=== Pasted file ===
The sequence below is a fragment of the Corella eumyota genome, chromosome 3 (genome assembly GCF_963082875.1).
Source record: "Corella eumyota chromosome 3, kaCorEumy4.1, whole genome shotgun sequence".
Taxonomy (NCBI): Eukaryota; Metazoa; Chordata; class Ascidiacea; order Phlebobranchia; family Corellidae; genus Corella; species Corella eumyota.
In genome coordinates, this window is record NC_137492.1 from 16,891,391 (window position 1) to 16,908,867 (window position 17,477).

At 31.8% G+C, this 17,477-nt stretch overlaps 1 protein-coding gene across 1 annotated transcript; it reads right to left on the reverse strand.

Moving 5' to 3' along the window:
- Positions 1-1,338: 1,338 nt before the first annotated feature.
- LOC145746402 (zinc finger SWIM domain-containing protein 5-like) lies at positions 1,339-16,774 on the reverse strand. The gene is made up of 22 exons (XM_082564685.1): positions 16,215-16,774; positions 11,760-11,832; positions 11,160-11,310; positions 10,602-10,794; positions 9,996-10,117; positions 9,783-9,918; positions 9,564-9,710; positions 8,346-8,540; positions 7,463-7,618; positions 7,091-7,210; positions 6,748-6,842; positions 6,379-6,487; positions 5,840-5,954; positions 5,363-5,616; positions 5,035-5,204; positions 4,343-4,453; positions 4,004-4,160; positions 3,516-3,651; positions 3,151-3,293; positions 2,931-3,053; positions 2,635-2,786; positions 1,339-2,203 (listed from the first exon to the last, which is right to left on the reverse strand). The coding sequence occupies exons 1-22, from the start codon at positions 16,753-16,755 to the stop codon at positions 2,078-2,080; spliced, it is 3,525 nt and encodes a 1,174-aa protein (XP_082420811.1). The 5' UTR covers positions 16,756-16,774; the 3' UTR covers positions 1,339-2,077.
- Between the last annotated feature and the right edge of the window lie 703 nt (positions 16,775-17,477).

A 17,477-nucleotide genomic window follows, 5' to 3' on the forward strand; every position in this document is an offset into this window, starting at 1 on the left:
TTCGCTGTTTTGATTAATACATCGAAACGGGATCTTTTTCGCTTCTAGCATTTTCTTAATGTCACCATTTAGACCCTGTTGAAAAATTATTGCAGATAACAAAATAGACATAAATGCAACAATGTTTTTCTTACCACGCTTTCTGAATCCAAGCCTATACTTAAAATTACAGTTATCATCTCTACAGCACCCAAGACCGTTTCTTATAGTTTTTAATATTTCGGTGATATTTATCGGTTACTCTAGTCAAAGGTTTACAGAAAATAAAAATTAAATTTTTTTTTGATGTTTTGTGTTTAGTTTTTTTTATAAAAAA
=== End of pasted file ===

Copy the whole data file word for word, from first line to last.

The sequence below is a fragment of the Corella eumyota genome, chromosome 3 (genome assembly GCF_963082875.1).
Source record: "Corella eumyota chromosome 3, kaCorEumy4.1, whole genome shotgun sequence".
Taxonomy (NCBI): Eukaryota; Metazoa; Chordata; class Ascidiacea; order Phlebobranchia; family Corellidae; genus Corella; species Corella eumyota.
In genome coordinates, this window is record NC_137492.1 from 16,891,391 (window position 1) to 16,908,867 (window position 17,477).

At 31.8% G+C, this 17,477-nt stretch overlaps 1 protein-coding gene across 1 annotated transcript; it reads right to left on the reverse strand.

Moving 5' to 3' along the window:
- Positions 1-1,338: 1,338 nt before the first annotated feature.
- LOC145746402 (zinc finger SWIM domain-containing protein 5-like) lies at positions 1,339-16,774 on the reverse strand. The gene is made up of 22 exons (XM_082564685.1): positions 16,215-16,774; positions 11,760-11,832; positions 11,160-11,310; positions 10,602-10,794; positions 9,996-10,117; positions 9,783-9,918; positions 9,564-9,710; positions 8,346-8,540; positions 7,463-7,618; positions 7,091-7,210; positions 6,748-6,842; positions 6,379-6,487; positions 5,840-5,954; positions 5,363-5,616; positions 5,035-5,204; positions 4,343-4,453; positions 4,004-4,160; positions 3,516-3,651; positions 3,151-3,293; positions 2,931-3,053; positions 2,635-2,786; positions 1,339-2,203 (listed from the first exon to the last, which is right to left on the reverse strand). The coding sequence occupies exons 1-22, from the start codon at positions 16,753-16,755 to the stop codon at positions 2,078-2,080; spliced, it is 3,525 nt and encodes a 1,174-aa protein (XP_082420811.1). The 5' UTR covers positions 16,756-16,774; the 3' UTR covers positions 1,339-2,077.
- Between the last annotated feature and the right edge of the window lie 703 nt (positions 16,775-17,477).

A 17,477-nucleotide genomic window follows, 5' to 3' on the forward strand; every position in this document is an offset into this window, starting at 1 on the left:
TTCGCTGTTTTGATTAATACATCGAAACGGGATCTTTTTCGCTTCTAGCATTTTCTTAATGTCACCATTTAGACCCTGTTGAAAAATTATTGCAGATAACAAAATAGACATAAATGCAACAATGTTTTTCTTACCACGCTTTCTGAATCCAAGCCTATACTTAAAATTACAGTTATCATCTCTACAGCACCCAAGACCGTTTCTTATAGTTTTTAATATTTCGGTGATATTTATCGGTTACTCTAGTCAAAGGTTTACAGAAAATAAAAATTAAATTTTTTTTTGATGTTTTGTGTTTAGTTTTTTTTATAAAAAA